Photo credit: Patrick M. Loeff

By: Sara Gustafson

The FAO Food Price Index fell for the third consecutive month in April as global markets continue to see the effects of COVID-19. The 3.4-percent decrease brought the Index to the lowest point seen since January 2019.

The Cereal Price Index saw the smallest decline in April and remains 4 percent higher than its March 2019 levels. The decrease stemmed mainly from global maize markets, which fell for the third straight month. Large export supplies and good production in South America combined with slowing demand for maize for feed and fuel use to drive down maize prices in April. Wheat prices, on the other hand, rose by 2.5 percent. This increase was driven by strong demand and concerns about the export quota imposed by Russia in late March. Rice prices also increased in April by 7.2 percent due to concerns over temporary export quotas from Vietnam which were later repealed.

The Vegetable Oil Price Index fell by 7.2 percent to reach its lowest level since August 2019. Global prices of palm oil, rapeseed oil, and soy oil fell due to slowing demand and higher than expected output. Sunflower oil prices rose in April thanks to concerns over supplies and subsequent strengthening demand.

The Dairy, Meat, and Sugar Indices all fell in April by 3.6, 2.7, and 14.6 percent, respectively.

The latest AMIS Market Monitor also reports significant declines in both food and fuel prices at the global level.

Wheat production in 2020 is expected to remain at near-record levels, while wheat utilization for 2020-2021 will likely experience stagnation as demand for feed and fuel use falls. Global wheat trade forecasts see a small overall decline despite good export prospects in Australia and Canada. Overall wheat ending stocks are expected to increase slightly due to build-ups in China; however, when data from China is excluded, global stocks are forecast to fall by 5 percent to the lowest level since 2013.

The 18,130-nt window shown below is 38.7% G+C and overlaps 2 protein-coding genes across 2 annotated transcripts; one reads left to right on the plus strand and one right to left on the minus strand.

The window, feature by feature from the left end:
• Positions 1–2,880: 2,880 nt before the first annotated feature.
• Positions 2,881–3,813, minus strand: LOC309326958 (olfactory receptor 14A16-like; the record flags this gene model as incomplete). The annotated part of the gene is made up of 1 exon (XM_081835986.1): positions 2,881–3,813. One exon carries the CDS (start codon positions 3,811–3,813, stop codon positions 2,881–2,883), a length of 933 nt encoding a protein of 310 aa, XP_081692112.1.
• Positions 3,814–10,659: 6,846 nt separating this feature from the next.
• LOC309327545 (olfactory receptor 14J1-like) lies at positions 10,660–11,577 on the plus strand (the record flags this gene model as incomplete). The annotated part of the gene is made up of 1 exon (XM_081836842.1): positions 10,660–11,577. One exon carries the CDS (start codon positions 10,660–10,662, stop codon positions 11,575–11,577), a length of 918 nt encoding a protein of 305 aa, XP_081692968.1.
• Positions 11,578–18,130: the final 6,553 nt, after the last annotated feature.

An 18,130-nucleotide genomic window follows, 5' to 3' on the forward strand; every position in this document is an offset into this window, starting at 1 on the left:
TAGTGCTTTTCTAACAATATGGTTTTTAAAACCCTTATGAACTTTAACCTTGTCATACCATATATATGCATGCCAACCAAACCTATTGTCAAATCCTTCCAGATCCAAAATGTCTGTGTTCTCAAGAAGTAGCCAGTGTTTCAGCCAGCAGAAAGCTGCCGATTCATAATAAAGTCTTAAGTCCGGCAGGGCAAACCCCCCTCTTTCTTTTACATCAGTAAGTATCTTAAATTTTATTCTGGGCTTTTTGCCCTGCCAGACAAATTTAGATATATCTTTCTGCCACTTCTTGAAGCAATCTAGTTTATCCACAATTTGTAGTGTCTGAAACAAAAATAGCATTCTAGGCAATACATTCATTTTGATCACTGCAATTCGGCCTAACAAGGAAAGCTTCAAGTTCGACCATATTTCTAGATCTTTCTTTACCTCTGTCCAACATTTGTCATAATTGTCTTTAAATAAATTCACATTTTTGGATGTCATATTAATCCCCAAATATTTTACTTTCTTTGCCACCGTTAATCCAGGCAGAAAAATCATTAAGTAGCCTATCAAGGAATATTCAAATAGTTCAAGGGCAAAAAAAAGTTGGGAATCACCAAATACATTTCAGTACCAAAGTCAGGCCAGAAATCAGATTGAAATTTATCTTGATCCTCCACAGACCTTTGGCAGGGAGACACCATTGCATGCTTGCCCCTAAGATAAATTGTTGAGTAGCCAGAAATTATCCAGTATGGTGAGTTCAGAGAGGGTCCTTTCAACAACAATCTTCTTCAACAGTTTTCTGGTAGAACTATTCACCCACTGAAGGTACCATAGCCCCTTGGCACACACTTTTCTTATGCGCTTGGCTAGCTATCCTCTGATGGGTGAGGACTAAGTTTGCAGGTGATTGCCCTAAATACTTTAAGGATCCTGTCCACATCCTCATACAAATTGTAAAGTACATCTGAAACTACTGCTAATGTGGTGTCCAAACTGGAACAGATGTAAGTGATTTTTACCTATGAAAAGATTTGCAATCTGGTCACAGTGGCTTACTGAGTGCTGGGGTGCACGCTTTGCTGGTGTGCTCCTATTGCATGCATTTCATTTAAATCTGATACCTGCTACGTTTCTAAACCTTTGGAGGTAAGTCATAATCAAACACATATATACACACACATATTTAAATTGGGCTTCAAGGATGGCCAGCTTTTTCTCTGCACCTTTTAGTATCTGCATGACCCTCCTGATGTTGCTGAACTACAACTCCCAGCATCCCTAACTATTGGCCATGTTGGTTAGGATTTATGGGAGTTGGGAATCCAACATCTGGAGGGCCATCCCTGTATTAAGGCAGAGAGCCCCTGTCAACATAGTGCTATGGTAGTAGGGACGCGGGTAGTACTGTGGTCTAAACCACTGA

Maize 2019 production expectations remained unchanged in April; overall reported production was higher than 2018 levels by around 2 percent. Forecasts for maize utilization fell due to declining demand for feed and fuel use in the face of COVID-19. Maize trade for 2019/2020 is still expected to increase slightly, a result of strong export supplies. Overall maize ending stocks rose significantly, another impact of falling feed and fuel use.

Reported rice production for 2019 fell in April, due largely to reduced yields in Pakistan and Nigeria. Rice utilization forecasts also declined with reduced industrial use in China. Rice trade is forecast to fall in 2020 to levels close to those seen in 2019, when trade was significantly depressed. Overall rice ending stocks rose slightly.

Soybean production for 2019-2020 is expected to decline due to poor production prospects in South America. Utilization forecasts also fell in April; this is largely the result of declining demand in South America and Europe. Soybean trade for 2019-2020 is forecast up slightly due to upward revisions for imports from China; other countries in Southeast Asia reduced their import forecasts. Overall soybean ending stocks are expected to increase thanks to build-ups in the US, upward revisions to Brazil’s carry-in stocks, and replenished stocks in China.

Natural gas prices continued to plunge in April, as COVID-19 continues to drive down economic activity and collapse oil prices. In the US, ammonia and urea prices rose with the start of the domestic planting season; prices varied throughout Europe, while ammonia prices dropped significantly in the Middle East. DAP prices rose slightly in the US but remain low globally. Potash prices remain at a near-12-month low.

The AMIS report also calls for international cooperation and collaboration to help stabilize food markets and soften the impact of economic shocks caused by the COVID-19 pandemic. The April editorial, with contributions from IFPRI, highlights the negative impacts of reactionary policies like export restrictions and quotas. During the 2007-2008 food price crisis, export restrictions from several major cereal producers and subsequent removal of import tariffs from several major importing countries led to significant increases in both food prices and food price volatility. In today’s environment, according to the editorial’s authors, ample global cereal supplies and lower risk of supply chain disruptions for those staples will hopefully stave off policy behavior like that seen in 2007-2008. However, policymakers need to continue to work cooperatively in order to ensure the flow of food and crucial agricultural inputs across borders.

Sara Gustafson is a freelance writer.

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